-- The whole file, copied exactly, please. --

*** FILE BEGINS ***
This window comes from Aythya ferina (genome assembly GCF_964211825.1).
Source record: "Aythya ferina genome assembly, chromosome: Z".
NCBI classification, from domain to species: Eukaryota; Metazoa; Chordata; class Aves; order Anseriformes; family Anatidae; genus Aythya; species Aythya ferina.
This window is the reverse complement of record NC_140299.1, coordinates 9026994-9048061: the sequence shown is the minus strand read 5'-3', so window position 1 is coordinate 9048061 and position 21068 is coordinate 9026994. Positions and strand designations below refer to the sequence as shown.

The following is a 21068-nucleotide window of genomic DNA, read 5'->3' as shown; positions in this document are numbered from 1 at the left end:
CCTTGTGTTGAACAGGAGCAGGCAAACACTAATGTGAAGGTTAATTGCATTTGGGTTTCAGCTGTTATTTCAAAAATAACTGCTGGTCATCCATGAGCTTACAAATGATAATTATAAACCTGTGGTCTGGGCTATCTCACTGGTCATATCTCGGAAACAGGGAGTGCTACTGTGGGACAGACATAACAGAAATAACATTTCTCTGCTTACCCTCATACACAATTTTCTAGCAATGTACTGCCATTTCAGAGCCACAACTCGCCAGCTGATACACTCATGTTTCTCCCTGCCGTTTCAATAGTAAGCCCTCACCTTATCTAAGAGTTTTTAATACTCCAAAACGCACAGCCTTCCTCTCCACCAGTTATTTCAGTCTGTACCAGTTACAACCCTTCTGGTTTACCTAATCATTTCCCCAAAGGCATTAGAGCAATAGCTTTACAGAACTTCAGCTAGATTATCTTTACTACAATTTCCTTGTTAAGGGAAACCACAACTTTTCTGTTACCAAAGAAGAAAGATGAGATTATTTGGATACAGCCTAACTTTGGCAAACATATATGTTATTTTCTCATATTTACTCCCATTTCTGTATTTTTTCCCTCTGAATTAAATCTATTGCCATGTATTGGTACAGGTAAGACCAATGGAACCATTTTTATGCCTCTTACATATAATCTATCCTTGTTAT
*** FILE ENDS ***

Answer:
This window comes from Aythya ferina (genome assembly GCF_964211825.1).
Source record: "Aythya ferina genome assembly, chromosome: Z".
NCBI classification, from domain to species: Eukaryota; Metazoa; Chordata; class Aves; order Anseriformes; family Anatidae; genus Aythya; species Aythya ferina.
This window is the reverse complement of record NC_140299.1, coordinates 9026994-9048061: the sequence shown is the minus strand read 5'-3', so window position 1 is coordinate 9048061 and position 21068 is coordinate 9026994. Positions and strand designations below refer to the sequence as shown.

The following is a 21068-nucleotide window of genomic DNA, read 5'->3' as shown; positions in this document are numbered from 1 at the left end:
CCTTGTGTTGAACAGGAGCAGGCAAACACTAATGTGAAGGTTAATTGCATTTGGGTTTCAGCTGTTATTTCAAAAATAACTGCTGGTCATCCATGAGCTTACAAATGATAATTATAAACCTGTGGTCTGGGCTATCTCACTGGTCATATCTCGGAAACAGGGAGTGCTACTGTGGGACAGACATAACAGAAATAACATTTCTCTGCTTACCCTCATACACAATTTTCTAGCAATGTACTGCCATTTCAGAGCCACAACTCGCCAGCTGATACACTCATGTTTCTCCCTGCCGTTTCAATAGTAAGCCCTCACCTTATCTAAGAGTTTTTAATACTCCAAAACGCACAGCCTTCCTCTCCACCAGTTATTTCAGTCTGTACCAGTTACAACCCTTCTGGTTTACCTAATCATTTCCCCAAAGGCATTAGAGCAATAGCTTTACAGAACTTCAGCTAGATTATCTTTACTACAATTTCCTTGTTAAGGGAAACCACAACTTTTCTGTTACCAAAGAAGAAAGATGAGATTATTTGGATACAGCCTAACTTTGGCAAACATATATGTTATTTTCTCATATTTACTCCCATTTCTGTATTTTTTCCCTCTGAATTAAATCTATTGCCATGTATTGGTACAGGTAAGACCAATGGAACCATTTTTATGCCTCTTACATATAATCTATCCTTGTTAT